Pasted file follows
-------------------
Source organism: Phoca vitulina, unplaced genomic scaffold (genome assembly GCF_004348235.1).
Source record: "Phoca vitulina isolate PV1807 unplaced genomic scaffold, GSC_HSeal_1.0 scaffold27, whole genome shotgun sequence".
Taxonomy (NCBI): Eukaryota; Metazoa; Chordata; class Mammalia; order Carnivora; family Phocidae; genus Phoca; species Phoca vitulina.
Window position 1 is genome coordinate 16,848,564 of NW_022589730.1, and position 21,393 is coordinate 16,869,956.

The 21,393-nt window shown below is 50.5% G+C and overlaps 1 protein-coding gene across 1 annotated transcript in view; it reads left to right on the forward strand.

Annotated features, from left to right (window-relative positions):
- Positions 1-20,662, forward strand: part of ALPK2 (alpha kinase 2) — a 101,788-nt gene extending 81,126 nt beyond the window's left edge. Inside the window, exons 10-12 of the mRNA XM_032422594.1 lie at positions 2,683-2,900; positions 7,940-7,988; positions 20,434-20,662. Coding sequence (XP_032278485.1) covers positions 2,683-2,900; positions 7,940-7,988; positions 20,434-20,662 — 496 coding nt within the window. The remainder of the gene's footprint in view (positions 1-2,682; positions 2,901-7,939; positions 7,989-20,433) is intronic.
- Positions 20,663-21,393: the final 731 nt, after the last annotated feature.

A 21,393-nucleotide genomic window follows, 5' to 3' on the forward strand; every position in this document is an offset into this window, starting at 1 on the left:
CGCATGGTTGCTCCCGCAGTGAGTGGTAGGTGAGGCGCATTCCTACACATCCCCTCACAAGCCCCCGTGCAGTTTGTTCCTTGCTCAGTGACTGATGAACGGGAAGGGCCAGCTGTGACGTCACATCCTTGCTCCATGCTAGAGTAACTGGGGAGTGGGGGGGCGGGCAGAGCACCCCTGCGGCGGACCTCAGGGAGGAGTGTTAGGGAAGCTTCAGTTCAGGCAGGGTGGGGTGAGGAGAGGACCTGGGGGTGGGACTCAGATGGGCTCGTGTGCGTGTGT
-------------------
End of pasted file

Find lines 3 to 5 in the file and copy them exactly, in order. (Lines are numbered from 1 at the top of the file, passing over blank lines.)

Taxonomy (NCBI): Eukaryota; Metazoa; Chordata; class Mammalia; order Carnivora; family Phocidae; genus Phoca; species Phoca vitulina.
Window position 1 is genome coordinate 16,848,564 of NW_022589730.1, and position 21,393 is coordinate 16,869,956.

The 21,393-nt window shown below is 50.5% G+C and overlaps 1 protein-coding gene across 1 annotated transcript in view; it reads left to right on the forward strand.